Tuesday, July 31, 2012

Playing The Dawn (Or To The Dawn)

Above a dark street
Below a streetlight
That switches off

Played on a guitar
Sung in a soft voice
Measures time at night

Comes from the music
Or with the music
And night retreats


So recently I made up that little melody on guitar. I usually harmonize it simply, something like:

G G E F#
G G E F#

But the fun of a simple melody is playing it out, then modifying the rhythm a little and then maybe a little more and seeing just how much you can change things around or add substitution chords while still keeping the basic sense of the melody and harmony.

After I made up the melody on guitar I moved over to a keyboard for a while. On the keyboard I could play this with automated accompaniment and experimenting with all manner of instrument sounds.

But after not too long at the keyboard I switched it off and went back to guitar.

I like technology and I love all the amazing options a keyboard workstation provides. But at the same time I experience—just subjectively I mean, just personally I mean—I experience the same intensity of pleasure musically just sitting on my bed finger-picking my guitar and singing along as I play.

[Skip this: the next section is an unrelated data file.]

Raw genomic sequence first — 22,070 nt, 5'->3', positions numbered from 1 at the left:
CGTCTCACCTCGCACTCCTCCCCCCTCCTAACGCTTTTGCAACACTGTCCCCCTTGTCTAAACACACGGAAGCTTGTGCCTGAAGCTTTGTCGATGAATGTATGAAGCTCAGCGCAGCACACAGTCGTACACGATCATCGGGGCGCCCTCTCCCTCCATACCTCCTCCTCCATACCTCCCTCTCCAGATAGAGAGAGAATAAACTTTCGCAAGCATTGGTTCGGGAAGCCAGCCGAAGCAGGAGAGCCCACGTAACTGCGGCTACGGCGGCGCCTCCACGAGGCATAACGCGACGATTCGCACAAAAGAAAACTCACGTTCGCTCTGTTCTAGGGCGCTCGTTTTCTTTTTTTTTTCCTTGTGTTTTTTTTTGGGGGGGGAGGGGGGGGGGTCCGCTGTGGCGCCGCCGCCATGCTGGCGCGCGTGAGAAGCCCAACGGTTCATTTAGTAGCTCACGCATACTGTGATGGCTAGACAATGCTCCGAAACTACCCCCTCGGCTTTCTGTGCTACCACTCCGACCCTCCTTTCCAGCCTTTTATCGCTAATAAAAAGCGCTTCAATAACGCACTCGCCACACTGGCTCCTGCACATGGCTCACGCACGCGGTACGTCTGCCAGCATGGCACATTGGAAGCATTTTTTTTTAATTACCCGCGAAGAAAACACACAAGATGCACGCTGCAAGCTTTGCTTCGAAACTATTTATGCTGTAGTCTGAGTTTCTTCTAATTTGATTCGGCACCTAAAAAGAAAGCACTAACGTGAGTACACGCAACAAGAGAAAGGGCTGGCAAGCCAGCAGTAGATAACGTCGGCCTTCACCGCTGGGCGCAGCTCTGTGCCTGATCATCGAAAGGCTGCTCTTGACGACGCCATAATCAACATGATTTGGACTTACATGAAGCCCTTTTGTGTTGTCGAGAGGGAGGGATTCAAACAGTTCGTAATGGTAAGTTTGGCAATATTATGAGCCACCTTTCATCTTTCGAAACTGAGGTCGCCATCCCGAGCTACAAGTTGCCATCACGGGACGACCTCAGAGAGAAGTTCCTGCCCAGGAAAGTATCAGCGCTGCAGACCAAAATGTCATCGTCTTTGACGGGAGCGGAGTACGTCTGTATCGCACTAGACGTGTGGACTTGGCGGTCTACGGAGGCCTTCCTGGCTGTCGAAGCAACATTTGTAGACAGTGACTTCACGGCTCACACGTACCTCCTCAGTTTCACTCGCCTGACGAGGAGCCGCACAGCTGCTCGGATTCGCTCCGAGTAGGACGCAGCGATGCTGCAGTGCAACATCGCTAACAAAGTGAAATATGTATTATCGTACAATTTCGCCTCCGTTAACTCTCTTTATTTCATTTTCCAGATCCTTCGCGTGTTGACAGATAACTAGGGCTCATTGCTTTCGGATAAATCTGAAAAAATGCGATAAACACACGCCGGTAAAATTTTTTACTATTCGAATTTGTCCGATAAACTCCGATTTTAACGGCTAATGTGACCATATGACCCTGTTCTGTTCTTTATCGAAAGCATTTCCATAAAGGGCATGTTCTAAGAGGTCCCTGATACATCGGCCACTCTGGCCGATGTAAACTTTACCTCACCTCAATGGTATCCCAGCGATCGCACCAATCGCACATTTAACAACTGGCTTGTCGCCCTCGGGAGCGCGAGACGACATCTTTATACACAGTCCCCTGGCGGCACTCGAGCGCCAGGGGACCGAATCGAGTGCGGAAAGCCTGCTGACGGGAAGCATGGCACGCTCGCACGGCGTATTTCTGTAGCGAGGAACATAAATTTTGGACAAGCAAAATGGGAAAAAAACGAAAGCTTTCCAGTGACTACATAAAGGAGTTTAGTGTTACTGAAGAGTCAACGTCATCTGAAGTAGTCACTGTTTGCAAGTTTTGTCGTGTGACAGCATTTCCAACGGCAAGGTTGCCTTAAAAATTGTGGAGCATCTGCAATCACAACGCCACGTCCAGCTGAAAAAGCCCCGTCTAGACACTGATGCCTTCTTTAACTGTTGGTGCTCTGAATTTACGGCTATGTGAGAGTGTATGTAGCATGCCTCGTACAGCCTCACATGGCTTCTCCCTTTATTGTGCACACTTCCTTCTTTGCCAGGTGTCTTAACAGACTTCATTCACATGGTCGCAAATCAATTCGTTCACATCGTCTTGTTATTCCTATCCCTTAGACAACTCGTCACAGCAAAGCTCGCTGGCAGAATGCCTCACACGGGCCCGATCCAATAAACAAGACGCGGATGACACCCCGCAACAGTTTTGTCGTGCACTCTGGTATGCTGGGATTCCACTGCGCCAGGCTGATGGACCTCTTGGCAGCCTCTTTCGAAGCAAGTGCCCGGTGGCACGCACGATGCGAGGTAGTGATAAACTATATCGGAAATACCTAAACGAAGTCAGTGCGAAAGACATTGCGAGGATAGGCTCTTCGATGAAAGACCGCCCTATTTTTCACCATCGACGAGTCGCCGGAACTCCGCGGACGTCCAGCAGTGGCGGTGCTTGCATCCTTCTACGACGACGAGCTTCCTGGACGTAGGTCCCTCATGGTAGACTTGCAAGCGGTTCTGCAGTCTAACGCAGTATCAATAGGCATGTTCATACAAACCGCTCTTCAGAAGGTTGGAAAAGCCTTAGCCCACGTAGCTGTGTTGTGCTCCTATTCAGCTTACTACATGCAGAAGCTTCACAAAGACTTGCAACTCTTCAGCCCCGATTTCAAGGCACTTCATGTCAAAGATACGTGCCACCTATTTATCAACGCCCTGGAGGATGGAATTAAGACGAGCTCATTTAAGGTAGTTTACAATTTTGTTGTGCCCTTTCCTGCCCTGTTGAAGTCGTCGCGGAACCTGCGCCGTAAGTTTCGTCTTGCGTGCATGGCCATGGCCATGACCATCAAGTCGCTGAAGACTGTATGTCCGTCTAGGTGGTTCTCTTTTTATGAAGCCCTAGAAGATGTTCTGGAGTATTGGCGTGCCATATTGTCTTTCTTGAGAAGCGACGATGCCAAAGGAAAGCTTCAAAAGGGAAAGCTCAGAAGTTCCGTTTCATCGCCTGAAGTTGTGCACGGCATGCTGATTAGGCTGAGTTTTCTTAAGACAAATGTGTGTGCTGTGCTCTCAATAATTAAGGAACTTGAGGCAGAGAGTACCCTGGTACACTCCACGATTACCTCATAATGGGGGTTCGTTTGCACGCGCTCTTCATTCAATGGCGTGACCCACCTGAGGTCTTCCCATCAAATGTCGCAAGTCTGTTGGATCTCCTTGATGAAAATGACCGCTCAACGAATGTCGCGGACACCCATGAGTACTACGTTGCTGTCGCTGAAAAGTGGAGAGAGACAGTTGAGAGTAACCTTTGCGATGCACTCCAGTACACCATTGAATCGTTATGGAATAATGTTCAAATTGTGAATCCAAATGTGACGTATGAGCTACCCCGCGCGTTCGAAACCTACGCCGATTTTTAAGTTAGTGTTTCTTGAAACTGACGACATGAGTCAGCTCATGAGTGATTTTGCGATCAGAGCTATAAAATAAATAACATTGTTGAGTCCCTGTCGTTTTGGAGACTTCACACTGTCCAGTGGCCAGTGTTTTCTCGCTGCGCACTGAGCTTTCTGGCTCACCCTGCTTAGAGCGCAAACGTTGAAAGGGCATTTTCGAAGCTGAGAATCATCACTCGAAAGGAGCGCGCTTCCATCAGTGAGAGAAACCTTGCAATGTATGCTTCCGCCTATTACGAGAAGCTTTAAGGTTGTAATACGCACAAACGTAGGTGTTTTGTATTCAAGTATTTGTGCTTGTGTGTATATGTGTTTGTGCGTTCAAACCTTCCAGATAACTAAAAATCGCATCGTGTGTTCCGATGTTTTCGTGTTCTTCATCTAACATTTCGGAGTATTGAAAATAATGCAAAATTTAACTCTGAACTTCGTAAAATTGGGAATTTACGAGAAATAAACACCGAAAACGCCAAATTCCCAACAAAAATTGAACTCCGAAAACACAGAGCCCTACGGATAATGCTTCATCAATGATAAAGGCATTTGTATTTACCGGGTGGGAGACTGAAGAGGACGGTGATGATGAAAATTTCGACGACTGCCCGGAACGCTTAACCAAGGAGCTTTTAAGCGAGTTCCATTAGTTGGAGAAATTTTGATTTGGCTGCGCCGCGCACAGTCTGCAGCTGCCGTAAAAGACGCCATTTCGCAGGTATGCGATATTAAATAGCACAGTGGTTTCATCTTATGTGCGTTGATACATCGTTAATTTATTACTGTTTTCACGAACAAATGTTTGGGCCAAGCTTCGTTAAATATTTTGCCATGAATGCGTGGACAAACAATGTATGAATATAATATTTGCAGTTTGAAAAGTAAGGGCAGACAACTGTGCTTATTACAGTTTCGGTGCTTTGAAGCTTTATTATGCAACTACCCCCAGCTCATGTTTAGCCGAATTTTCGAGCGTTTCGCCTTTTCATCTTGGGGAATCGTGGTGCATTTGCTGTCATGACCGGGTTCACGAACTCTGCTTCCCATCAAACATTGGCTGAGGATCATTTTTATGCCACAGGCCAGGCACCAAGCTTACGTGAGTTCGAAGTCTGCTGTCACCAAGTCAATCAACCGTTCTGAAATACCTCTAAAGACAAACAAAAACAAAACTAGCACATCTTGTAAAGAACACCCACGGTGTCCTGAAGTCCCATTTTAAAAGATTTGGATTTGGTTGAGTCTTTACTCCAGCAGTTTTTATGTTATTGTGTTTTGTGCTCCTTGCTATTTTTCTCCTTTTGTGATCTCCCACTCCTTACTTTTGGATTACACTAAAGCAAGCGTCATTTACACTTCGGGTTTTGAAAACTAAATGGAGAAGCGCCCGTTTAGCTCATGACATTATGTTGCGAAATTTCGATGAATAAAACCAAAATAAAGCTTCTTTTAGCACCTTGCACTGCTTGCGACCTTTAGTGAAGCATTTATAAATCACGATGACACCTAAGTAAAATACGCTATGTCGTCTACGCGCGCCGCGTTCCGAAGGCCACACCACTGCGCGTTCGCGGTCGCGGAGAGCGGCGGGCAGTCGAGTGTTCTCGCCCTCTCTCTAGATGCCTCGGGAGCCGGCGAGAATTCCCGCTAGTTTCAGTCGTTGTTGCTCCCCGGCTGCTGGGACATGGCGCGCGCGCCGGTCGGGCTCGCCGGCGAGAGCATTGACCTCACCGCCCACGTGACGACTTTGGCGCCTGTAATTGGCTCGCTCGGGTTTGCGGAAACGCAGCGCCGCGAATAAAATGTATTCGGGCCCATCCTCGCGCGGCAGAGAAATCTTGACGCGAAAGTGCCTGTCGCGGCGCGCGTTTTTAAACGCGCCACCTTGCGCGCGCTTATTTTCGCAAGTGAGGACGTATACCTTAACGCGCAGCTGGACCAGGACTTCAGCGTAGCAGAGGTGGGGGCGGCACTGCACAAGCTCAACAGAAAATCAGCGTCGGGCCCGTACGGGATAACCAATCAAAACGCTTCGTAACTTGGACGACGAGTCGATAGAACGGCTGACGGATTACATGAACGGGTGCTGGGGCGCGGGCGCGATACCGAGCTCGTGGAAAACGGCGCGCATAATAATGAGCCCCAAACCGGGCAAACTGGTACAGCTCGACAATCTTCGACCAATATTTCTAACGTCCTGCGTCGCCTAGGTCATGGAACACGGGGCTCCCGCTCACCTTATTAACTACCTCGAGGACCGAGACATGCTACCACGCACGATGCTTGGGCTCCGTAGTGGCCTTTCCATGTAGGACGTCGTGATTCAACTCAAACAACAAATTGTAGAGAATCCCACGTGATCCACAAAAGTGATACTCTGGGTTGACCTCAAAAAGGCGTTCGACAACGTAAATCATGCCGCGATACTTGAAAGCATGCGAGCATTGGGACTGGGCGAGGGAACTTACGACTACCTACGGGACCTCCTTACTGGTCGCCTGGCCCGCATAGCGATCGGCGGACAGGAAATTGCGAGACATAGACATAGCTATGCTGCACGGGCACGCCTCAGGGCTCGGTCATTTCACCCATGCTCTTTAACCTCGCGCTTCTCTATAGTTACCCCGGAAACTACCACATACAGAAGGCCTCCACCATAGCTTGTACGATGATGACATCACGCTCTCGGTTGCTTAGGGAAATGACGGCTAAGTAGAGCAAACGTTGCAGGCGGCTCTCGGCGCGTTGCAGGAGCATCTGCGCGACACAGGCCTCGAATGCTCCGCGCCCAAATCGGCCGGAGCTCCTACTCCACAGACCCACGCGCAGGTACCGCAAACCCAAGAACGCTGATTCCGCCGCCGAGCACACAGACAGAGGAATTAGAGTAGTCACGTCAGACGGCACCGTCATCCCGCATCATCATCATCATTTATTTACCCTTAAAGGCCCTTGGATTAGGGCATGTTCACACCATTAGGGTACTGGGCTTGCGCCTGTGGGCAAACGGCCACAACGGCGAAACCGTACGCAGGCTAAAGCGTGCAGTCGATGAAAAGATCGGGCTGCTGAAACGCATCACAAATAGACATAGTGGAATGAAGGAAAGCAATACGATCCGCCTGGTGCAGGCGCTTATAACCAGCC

And the world seems to turn toward dawn just as fast regardless of if I’m strictly acoustic or if I’m keeping time along with digital signal processors.

Sometimes if I don’t play or sing anything at all I get the feeling—just subjectively I mean, just personally I mean—that time has slowed down or even stopped and dawn will never come.

It’s especially nice on those kind of nights just to pick up a guitar and stay acoustic and play something and maybe sing something. It seems, then, that just fingers brushing against steel strings and just six thin strings vibrating can make the whole Earth get to spinning around again.

A digital workstation, unlike an acoustic instrument, can record a performance very easily. But pressing PLAY, then, is entirely different from actually playing something.

Or so it seems just subjectively I mean, just personally I mean.

I wonder about that last thing. I actually mean it objectively and not just subjectively but it is hard to think of how or to imagine how I might prove it so I guess it’s best to phrase it as just a subjective, personal observation.

But the mad scientist in me would be happy testing it, somehow—

Maybe in a mad scientist type of laboratory overflowing with sparking gadgets that buzz and hiss, and a wild-eyed scientist crafting together the most complicated digital recorder anyone has ever imagined, and pressing the PLAY button, and having the whole Earth grind to a halt, or having the crust start slipping around the core, and mountains crumbling, and oceans sloshing over continents.

I’d just give a mad scientist laugh and spread my arms and yell, “See!”

. . . . . . . . . . . . . . . . . . . . . . . . . . . . . . . . . . . . . . . . . . .

On the Cover: The Rise of Deadmau5
at Rolling Stone

Deadmau5 Clarifies 'Press Play' Comments About Fellow DJs
at Rolling Stone

“we all hit play”
at the Deadmau5 Tumblr


Merica Uns On Unkin

The Mad Scientist And The Dawn Chorus

On The Edges Of A Dawn Chorus

Aberrant Forms

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